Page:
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Parent Information


Much of the crisis recovery work with students is best done by parents. When people experience a crisis, family routines are often disrupted and parents often face additional tasks and demands on their time.  A crisis can effect the members of one family or an entire community. It is often hard for young children to understand what has happened during times of crisis.  Some children may have completely confused views of the situation and may need your continued guidance and understanding through the experience.  How you help your own children work through their difficult times may have a lasting effect.

Children can experience the same intense feelings that adults feel about a crisis.  This is a normal reaction.  Some children may show their feelings in a direct and immediate fashion, while others will wait until a later time.  Most children will be confused by any sudden interruptions to their routeins. Crisis situations are difficult for both children and adults.

Each child in a family may react differently to crisis.  Some children may:

  • Become more active and restless;
  • Worry where they will live, and what will happen to them if homes have been damaged;
  • Become upset easily, with crying and whining;
  • Become withdrawn or depressed; and/or
  • Feel afraid at night or when alone.

Reproduced from a document prepared by the Association of California School Administrators



Parents would like to protect their children from the hard facts of life, but they cannot.  When a family death occurs, the children are affected and may react in different ways depending upon their age and experience.  Adults should remember the following points:

  • Children need to be allowed to respond to the death of a family member in their own way.  each family member's relationship with the deceased is unique and their response to the loss may vary from one person to another.  Children must be allowed to respond in a way that is right for them, even if they act as though nothing is wrong following a death.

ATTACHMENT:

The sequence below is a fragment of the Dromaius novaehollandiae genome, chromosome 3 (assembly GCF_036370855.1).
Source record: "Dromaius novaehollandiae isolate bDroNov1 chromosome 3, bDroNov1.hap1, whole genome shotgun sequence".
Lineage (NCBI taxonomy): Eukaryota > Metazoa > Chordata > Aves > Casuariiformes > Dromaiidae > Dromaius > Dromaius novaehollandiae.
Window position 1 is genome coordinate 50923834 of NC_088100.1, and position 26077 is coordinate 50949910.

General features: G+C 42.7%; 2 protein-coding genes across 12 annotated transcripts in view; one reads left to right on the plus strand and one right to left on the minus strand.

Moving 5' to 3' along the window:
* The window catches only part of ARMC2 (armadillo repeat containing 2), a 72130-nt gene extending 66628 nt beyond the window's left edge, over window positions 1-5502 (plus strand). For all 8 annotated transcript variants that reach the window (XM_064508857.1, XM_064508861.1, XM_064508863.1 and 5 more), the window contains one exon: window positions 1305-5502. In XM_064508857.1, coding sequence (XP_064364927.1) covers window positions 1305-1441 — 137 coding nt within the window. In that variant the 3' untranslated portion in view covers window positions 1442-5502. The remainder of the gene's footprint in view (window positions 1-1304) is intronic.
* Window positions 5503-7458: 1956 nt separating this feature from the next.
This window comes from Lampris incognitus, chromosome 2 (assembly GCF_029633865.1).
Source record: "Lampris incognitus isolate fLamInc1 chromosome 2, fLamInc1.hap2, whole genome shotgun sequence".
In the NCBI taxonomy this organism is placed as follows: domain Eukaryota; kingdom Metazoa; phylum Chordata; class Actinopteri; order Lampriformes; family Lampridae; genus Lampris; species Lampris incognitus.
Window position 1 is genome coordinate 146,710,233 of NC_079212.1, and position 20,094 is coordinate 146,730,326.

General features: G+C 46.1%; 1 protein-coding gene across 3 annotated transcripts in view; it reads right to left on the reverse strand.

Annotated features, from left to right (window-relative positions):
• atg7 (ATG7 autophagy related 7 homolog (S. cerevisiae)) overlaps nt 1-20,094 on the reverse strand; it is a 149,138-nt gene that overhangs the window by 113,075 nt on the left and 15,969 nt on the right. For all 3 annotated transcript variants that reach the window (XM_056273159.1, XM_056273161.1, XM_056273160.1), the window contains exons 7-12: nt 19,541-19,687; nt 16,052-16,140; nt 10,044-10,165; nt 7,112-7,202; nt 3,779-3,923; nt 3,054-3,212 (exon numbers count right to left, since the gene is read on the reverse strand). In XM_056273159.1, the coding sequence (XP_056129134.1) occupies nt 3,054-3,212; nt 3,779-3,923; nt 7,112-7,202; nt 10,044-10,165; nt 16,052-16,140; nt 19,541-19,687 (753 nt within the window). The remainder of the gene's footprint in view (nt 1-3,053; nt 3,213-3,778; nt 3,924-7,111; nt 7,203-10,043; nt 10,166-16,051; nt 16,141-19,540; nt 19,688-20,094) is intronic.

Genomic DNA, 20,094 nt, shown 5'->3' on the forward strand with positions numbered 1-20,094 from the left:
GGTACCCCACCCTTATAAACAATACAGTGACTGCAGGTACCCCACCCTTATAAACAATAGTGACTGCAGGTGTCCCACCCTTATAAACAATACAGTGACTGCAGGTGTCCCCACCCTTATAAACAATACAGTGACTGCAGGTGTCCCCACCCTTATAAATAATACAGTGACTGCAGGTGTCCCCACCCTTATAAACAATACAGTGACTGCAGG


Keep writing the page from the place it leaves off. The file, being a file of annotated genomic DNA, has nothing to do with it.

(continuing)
• It is important not to exclude children when grieving.  Parents need to talk about their sadness with their children.  Often children will blame themselves for their parents' sadness if the subject is not discussed openly.  very young children especially will view adults' anger, frustration, or sadness as being something for which they are responsible.
  • Young children do not perceive that death is permanent.  Children may see death as a bogeyman or as an invader who is coming to get them.  Children over age 12 can understand death as adults do.  The issue of death may become religious or philosophical, and they may question the justice of God who allowed the death to happen.  It is not uncommon for adolescents nad teens to have difficulty expressing their emotions regarding death and loss.
  • Grief can be a critical problem for children.  If a parent sees major changes in a child--such as a change in sleeping and eating habits, a drop in grades, or talk of suicide--within 18 months after a significant death, the family should seek professional counseling.


Adapted with permission from the Los Angeles Unified School District

Gateway Regional School District does not discriminate on the basis of race, color, national origin, sex, gender, sexual orientation, religion, homelessness, gender identity or disability. Alice Taverna, 12 Littleville Road, Huntington, MA 01050, 413.685.1019, is the person designated under CR 11A to coordinate compliance under Title IX and Section 504.